i n s of legitimacy. Thus charismatic leaders become the personal ings authority, whereas traditional traditional leaders leaders inherit inherit their their offices focus of authority, through rational-legal leaders are through ldnship kinship or religious practices, and rational-legal chosen and base their orders on enacted constitutions or laws. To populace accords legitimacy legitimacy to such persons dewhat degree degree the populace depends on the strength of emotions aroused by their political community of fate. The fate of the state's power~prestige power-prestige determines the amount of legitimacy there will be; the typology merely indicates indicates who will be the recipient of this legitimacy. For the dynamics dynamics of legitimacy, then, the power-prestige power-prestige model is a more important predictor predictor of the behavior than the typology. In this view, previous behavior of political subjects than discussion of legitimacy in terms terms of religious religious ceremonial ceremonial or rational-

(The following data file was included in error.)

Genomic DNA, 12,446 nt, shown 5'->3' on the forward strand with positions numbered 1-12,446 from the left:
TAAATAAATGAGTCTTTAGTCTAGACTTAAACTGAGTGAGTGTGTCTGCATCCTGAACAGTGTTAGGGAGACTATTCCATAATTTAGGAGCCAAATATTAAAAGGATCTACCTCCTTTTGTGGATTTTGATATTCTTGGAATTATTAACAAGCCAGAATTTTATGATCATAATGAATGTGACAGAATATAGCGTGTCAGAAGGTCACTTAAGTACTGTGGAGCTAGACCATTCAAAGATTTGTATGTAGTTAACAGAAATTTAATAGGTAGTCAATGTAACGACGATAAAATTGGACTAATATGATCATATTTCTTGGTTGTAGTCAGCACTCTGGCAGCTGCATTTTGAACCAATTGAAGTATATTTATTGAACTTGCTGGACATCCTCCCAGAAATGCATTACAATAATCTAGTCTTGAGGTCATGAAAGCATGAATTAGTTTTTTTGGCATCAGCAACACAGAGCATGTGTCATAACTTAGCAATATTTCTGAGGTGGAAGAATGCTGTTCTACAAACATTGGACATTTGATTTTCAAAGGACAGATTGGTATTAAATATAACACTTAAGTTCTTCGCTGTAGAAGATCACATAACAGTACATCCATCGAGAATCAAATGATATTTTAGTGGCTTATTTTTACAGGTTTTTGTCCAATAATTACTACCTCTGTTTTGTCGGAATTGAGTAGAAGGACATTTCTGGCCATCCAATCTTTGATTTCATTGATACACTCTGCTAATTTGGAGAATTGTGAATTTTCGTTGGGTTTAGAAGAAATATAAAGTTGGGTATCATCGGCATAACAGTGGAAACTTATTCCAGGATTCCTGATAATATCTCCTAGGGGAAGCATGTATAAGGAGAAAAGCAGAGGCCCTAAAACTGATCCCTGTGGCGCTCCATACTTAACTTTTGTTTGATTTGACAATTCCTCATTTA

Imperialism and legitimacy legal ideologies are too static. Such arguments arguments place too much emphasis on the ability of religion religion or ideology to create legitimacy, legitimacy, whereas fact these whereas in fact these merely channel emotions onto particular recipients recipients.3 One might nevertheless challenge this interpretation empirically on the grounds that it makes states' legitimacy depend unnecessarily on their belligerence. It would seem seen to make make it impossible for a state to be legitimate highly pessimistic legitimate in peacetime, peacetime, thus proposing a highly pessimistic view does not fit all the historical facts. of the world, as well as one that does evidence against against this theory, pointing Weber himself seems to give evidence that political elites are not always nationalistic and imperialistic out that but are at times opposed to imperialism. imperialism. The Spartan aristocracy aristocracy for long periods was Roman aristocracy aristocracy was anti-expansionist; anti-exparisionist, similarly, similarly, the Roman after the Punic Wars, when the conquest of Italy had been completed, opposed "little Italy" opposed further imperial expansion in favor of a. "little Italy" policy. Similarly, the British aristocracy in the 17oos and 18oos favored a balance of peaceful foreign policy, intervening merely to maintain maintain the balance power; their their anti~imperialism anti-imperialism continued up through political opposition to the Weber explains explains tion wave of colonial colonial expansion expansion in the 18oos. Weber the wave anti-imperialistic sentiments such anti-imperialislic sentiments on the grounds that these elites felt threatened domes tically by political opponents who would benefit threatened domestically more from imperial expansion than themselves. The Spartans and Romans feared the democratization democratization that had occurred in other citystates undergoing mass military mobilizations power states undergoing mobilization, and felt their power challenged by imperialist demagogues appealing to the masses. The Roman aristocracy was right in their fears; the democratizing war Caesar, eventually party led by Marius and later by his relative, ]alius Julius Caesar, eventually 4